• Key point 6-12.1. Church membership meetings must be conducted in accordance with the procedural requirements ordinarily specified in the church’s governing documents. The most common requirements pertain to notice, quorum, and voting.
• Key point 6-12.5. Some courts will supervise church elections to ensure compliance with the procedural requirements specified in the church’s governing documents, if they can do so without inquiring into religious doctrine or polity.
* A Missouri court ruled that a church’s board of directors was not properly elected in accordance with the state nonprofit corporation law, and therefore had to be removed. A church was governed by a group of lay leaders for many years. Another group in the church conducted a membership meeting at which the prior leadership was removed and a new board of directors was elected. The ousted leaders challenged their removal, claiming that the membership meeting was void and therefore a board of directors could not have been elected. Both factions submitted the matter to a civil court for a ruling regarding who had the authority to govern the church and to possess and control its assets including historical records, financial records, bank books, membership rosters, bank accounts, gifts, donations, and other funds. The newly elected board members asked the court to validate their election and to prohibit the former leaders from exercising any control over the church. The court concluded that the purported election was null and void, and it reinstated the former leaders and vested them with authority for all legal, financial, and other matters. The court also dismissed the newly elected board.
A state appeals court began its opinion by noting that the church was incorporated under the state general nonprofit corporation law which provides, “If the corporation has members, all the directors, except the initial directors, shall be elected at the first annual meeting of members, and at each annual meeting thereafter, unless the articles or bylaws provide some other time or method of election.” The newly elected board members claimed that the membership meeting was a duly called special business meeting and that their elections were proper. The court disagreed. It pointed out that the nonprofit corporation law specifies that “a corporation with members shall hold a special meeting of members on call of its board or the person or persons authorized to do so by the articles or bylaws” and that “only those matters that are within the purpose or purposes described in the meeting notice … may be conducted at a special meeting of members.”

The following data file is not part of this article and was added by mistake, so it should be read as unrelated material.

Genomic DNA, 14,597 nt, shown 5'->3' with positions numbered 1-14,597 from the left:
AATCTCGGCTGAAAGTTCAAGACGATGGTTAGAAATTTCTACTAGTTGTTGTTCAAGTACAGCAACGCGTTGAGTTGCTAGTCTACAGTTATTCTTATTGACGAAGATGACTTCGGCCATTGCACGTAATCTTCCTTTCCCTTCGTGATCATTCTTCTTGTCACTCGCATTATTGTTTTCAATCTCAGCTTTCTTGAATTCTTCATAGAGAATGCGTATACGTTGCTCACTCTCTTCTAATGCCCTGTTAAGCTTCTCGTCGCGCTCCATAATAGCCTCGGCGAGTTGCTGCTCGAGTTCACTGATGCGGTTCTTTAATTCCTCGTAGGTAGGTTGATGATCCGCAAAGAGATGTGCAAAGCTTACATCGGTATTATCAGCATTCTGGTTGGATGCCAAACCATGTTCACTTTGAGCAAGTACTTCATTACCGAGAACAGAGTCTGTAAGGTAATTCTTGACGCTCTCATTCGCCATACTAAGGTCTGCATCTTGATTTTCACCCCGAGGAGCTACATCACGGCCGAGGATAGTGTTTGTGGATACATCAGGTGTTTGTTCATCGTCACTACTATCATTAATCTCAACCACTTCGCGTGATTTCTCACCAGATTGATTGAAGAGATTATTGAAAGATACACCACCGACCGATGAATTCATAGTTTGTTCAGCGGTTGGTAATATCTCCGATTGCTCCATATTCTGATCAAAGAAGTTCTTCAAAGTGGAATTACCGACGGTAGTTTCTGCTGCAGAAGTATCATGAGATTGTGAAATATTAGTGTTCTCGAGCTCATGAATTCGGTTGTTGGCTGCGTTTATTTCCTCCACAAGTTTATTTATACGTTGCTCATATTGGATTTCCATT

The court noted that the church meeting was not called by the church board (since it was not clear that the church had a board), and there was no reference in the church’s articles of incorporation or bylaws regarding who could call “special meetings.” Further, the notice for the meeting said nothing about the meeting’s purpose, and in particular made no mention of elections of board members. As a result, the meeting was not a “special meeting” because it was not called according to the procedures set out in the nonprofit corporation law, and therefore the election of the board members was invalid.
However, the court also ruled that the persons who functioned as “church leaders” prior to the church meeting were not a valid board of directors either. It noted that the state nonprofit corporation law specifies that “each corporation shall have a board of directors, which may also be called a board of trustees, a board of regents or a board of overseers.” The former leaders did not constitute a valid board of directors since they were never designated as a board of directors (or trustees, regents, or overseers), and there was no evidence that they had ever been elected as required by law. The court ordered the trial court to call a meeting of the church membership to elect a board in compliance with state law. First Missionary Baptist Church v. Rollins, 151 S.W.3d 846 (Mo. App. 2004).
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